Think Tank: US and EU trade talks hit chemical quandry

22 November 2013 10:01  [Source: ICB]

US and EU negotiators meeting in Brussels to forge a new and comprehensive free trade agreement between the two huge economies faced a major challenge in reconciling fundamentally different rules for chemicals in commerce.

About 50 US officials, including the office of the US Trade Representative (USTR) and environmental regulators, met in November with their EU counterparts in the Belgian capital toward a Transatlantic Trade and Investment Partnership (TTIP).


 EU and US negotiators gathered in Brussels to thrash out a deal

Copyright: Rex Features

If completed, the partnership would eliminate about $1.5bn (€1.12bn) worth of chemical product tariffs on each side and mesh a wide variety of regulatory programmes that otherwise would inhibit increased trade between the US and the 27-member nations of the EU. The proposed treaty has been welcomed by US chemicals producers.

Eliminating the tariffs will be the easy part, according to Bill Allmond, vice president for government and public relations at the Society of Chemical Manufacturers and Affiliates (SOCMA). “The hard part will be how to eliminate or reduce the regulatory barriers to US-EU trade,” he said.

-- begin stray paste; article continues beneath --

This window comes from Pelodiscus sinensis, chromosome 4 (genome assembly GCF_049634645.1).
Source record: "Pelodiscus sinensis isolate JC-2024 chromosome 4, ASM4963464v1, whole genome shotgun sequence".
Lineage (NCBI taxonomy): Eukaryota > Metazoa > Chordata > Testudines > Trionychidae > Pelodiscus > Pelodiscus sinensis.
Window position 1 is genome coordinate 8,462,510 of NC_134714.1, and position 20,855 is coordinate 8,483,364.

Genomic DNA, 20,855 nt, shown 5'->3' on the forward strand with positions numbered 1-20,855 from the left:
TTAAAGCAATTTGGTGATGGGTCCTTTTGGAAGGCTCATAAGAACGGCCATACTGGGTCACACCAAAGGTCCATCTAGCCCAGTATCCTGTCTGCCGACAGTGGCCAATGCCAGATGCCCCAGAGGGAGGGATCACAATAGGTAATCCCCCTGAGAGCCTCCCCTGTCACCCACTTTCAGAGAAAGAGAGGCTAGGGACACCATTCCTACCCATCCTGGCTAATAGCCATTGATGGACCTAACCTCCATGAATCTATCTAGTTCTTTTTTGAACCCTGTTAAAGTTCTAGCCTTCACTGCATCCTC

“I anticipate that during this week the US delegation and EU officials will come to a better understanding of which regulatory barriers must be addressed,” Allmond said.

But identifying regulatory barriers and resolving them are two wholly different tasks, and Allmond says that hopes for a final TTIP deal by mid-2014 are perhaps overly optimistic. “That is a very ambitious goal,” he said, “especially given the regulatory barriers that are in place, namely TSCA and REACH.”

TSCA is the US Toxic Substances Control Act, and REACH is the EU’s programme for Regulation, Evaluation, Authorisation and Restriction of Chemicals. The EU REACH system, based on the precautionary principle, is anathema to US chemicals manufacturers who prefer the risk-based and science-based approach to chemicals controls that underlies TSCA. Reconciling those two controls programmes may be the largest stumbling block to a final TTIP deal.

“The EU is not going to change its regulatory programme,” Allmond said, referring to REACH, “and EPA knows that there is no way that the US industry is going to accept a REACH approach here,” referring to the Environmental Protection Agency. “Clearly the EU regards its REACH programme as superior to TSCA, and they are not willing to change,” Allmond said.

“The EU will probably want to try to change TSCA,” Allmond said, “but there must be a realisation in Brussels that that is not going to happen.”

By: Joe Kamalick
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